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Tutoring service grows to meet demand

Teacher Keisha Allen-Smith working with a student at Target Learning (Photograph supplied)

The first year Keisha Allen-Smith set up tutoring service, Target Learning, she had only three students.

But she stuck to her guns and the numbers started to grow.

“Information about it spread through word of mouth,” said the Berkeley Institute teacher. “I never formally advertised.”

Seven years later Target Learning has eight teachers working with 48 students, aged five to 17.

Students, from public and private schools, work on English and maths, and other subjects on request. Target also offers preparation help for the Scholastic Achievement Test, the International General Certificate of Secondary Education and the International Baccalaureate.

The programme, which operates out of the Berkeley Institute library, also offers 24-hour access to online tutoring videos.

“We are finding that students nowadays are more engaged with technology,” Ms Allen-Smith said. “Parents have said they watch the videos too, so they can better help their children.”

An online diagnostic assessment details each student’s strengths and weaknesses, allowing tutors to personalise their approach to each student.

“Some of her students have learning disabilities, and some just need a little more one-on-one attention in order to understand a subject.

She said subjects like maths, build on themselves, so failure to understand a concept, can lead to a student falling behind very quickly.

“We work with children of all ranges so we can help them build up gaps or fill in deficits,” she said. “Or we can take students and push them further ahead.”

Target Learning also offers workshops on parenting, mindfulness and growth mindset.

“With mindfulness we are trying to give students tools to self regulate,” said Ms Allen-Smith, who practises mindfulness meditations herself, daily.

“The world we live in today is full of distractions. In our day, when we came home from school there wasn’t as much to distract us.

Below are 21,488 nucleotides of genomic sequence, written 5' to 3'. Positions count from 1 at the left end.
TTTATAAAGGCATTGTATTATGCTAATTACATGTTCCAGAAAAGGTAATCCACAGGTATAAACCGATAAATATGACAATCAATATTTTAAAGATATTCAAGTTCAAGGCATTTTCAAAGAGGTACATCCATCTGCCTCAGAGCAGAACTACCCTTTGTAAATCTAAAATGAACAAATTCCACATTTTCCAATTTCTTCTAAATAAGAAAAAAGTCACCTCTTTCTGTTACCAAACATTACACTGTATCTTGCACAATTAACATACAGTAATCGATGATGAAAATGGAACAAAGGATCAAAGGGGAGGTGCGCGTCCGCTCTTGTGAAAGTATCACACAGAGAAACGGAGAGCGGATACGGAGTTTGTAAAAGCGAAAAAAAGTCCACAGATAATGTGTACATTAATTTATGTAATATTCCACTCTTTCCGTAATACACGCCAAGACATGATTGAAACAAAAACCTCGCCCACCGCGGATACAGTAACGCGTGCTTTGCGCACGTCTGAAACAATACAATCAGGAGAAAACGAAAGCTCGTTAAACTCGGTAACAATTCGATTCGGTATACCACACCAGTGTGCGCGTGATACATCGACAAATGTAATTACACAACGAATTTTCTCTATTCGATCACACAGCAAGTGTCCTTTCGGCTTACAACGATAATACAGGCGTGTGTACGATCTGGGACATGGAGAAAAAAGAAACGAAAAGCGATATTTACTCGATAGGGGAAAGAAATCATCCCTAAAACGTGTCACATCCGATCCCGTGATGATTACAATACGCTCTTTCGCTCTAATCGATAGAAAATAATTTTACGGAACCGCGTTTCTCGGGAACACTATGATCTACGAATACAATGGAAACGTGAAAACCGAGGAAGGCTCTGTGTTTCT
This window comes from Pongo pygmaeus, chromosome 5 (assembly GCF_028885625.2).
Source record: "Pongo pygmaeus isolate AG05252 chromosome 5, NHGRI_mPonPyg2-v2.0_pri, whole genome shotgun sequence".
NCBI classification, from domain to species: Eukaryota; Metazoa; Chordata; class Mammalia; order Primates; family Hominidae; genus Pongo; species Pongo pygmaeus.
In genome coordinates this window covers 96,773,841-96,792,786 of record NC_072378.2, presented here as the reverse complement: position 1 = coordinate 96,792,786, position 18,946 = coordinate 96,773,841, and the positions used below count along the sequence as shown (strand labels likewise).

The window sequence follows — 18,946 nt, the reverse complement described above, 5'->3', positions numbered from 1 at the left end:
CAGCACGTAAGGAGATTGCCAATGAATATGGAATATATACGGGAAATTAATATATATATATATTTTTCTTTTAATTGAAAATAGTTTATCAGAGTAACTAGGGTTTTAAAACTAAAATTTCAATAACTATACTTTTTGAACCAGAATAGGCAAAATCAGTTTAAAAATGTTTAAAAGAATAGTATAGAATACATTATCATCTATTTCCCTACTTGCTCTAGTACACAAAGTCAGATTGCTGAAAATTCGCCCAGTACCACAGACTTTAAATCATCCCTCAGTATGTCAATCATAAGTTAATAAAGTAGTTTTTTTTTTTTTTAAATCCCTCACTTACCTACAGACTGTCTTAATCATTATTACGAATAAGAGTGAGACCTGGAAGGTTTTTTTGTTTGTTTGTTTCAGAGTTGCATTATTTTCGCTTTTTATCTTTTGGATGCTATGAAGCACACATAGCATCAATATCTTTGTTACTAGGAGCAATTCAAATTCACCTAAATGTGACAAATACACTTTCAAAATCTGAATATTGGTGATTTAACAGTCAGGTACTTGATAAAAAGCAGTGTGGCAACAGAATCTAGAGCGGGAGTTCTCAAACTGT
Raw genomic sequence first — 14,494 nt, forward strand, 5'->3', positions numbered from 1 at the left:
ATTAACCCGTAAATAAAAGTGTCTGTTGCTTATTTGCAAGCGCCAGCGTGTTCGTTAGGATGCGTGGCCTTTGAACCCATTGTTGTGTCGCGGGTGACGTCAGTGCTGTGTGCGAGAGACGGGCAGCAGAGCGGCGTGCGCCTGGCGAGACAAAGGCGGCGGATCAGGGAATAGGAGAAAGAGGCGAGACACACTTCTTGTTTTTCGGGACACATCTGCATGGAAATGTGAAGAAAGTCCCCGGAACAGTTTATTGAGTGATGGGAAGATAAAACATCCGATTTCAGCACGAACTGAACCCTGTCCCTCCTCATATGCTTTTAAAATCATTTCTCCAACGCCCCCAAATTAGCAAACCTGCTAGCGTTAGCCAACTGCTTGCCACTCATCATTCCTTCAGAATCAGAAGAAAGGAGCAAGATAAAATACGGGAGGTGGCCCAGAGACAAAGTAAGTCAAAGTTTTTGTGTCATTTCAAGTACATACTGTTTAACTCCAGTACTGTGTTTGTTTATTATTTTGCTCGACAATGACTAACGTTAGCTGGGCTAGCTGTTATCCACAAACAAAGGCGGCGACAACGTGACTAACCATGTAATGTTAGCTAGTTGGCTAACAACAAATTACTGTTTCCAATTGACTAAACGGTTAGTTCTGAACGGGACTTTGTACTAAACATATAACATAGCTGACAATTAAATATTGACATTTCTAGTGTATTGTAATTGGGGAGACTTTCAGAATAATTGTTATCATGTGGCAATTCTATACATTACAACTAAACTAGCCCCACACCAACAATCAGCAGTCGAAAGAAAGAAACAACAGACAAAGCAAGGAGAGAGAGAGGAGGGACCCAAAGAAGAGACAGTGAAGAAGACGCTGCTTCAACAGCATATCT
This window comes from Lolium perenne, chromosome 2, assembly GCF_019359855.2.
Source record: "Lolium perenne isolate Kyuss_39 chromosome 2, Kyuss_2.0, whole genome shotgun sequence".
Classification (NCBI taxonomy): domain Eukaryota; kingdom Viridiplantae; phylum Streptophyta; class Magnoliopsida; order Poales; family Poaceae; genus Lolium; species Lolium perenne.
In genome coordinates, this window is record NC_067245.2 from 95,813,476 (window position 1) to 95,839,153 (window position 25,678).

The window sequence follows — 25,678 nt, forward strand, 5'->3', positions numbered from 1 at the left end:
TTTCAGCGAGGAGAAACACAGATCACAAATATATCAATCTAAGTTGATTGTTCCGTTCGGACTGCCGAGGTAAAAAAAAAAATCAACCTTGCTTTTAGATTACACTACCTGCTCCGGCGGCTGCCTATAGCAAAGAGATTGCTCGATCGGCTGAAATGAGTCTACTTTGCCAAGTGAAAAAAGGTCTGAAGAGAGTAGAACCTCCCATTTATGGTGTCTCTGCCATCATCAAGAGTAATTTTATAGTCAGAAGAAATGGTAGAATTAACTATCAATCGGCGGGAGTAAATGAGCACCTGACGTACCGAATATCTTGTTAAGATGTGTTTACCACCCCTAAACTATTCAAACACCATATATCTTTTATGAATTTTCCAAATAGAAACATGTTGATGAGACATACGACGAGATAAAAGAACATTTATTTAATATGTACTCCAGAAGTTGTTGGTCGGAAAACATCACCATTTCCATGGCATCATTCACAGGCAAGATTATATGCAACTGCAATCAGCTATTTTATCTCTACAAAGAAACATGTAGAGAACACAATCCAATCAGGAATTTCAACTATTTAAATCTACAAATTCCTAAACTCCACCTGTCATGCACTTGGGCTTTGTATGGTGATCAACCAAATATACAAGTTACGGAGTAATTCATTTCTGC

“Now children are going home straight to the TV, iPad or video games. On top of everything else, our high school students have their mobile phones pinging constantly.

“Mindfulness is teaching them how to focus. It’s about being present in the moment.

“The growth mindset piece encourages them to understand that their brain is like a muscle. You have to exercise it to build it.

“Some children feel like they can’t do maths, not understanding that you can change that with practice and a different mindset.”

In her late teens, Ms Allen-Smith thought she’d become an actuary, but a summer spent in the industry quickly changed her mind.

“I needed more interaction,” she said. “In the actuarial role, it was me and my computer and numbers. I am more of a social person. I love to work with and help people in general.”

She decided to go into education instead. She’d taught summer camp in the past and loved it, and teaching ran in her family. Her mother Marva Allen, and her late great aunt, Ianthe Pearman, were both well-known teachers in the community for many years.

After university, Ms Allen-Smith taught in the school system, then decided to step away from it for a bit.

“I went to work as a relationship manager at the Bank of Butterfield for four years,” she said. “The whole time I was in that position I continued to tutor on the side at home.

“When I came back into education I thought why not use what I have learnt in business, along with my teaching? How can I offer my assistance to more students, not just to the few that come to my house in the evenings? I said ‘well, let me try’.”

Target Learning was born.

Ms Allen-Smith loves it when students come back and tell her how they did in an exam.

“Sometimes they say I walked into class and the teacher was teaching something we’d already covered in tutoring so I could handle it,” she said.

“My greatest success would be the reward of students gaining confidence in themselves as learners and understanding they don’t have to be the best at everything but if they put in the work and effort they can improve.”

During the first two weeks of July, Target Learning will be holding a summer programme at Berkeley for students from P4 to M3, focusing on maths, English and growth mindset.

“It helps to reduce the summer learning loss,” Ms Allen-Smith said.

The programme is $300 for two weeks, and runs from 9am to 12pm on weekdays. Students can also sign up for just the online English and maths programme, which they can do at home at their leisure, all summer, for $100.

For more information see Target Learning on Facebook or call 334-7145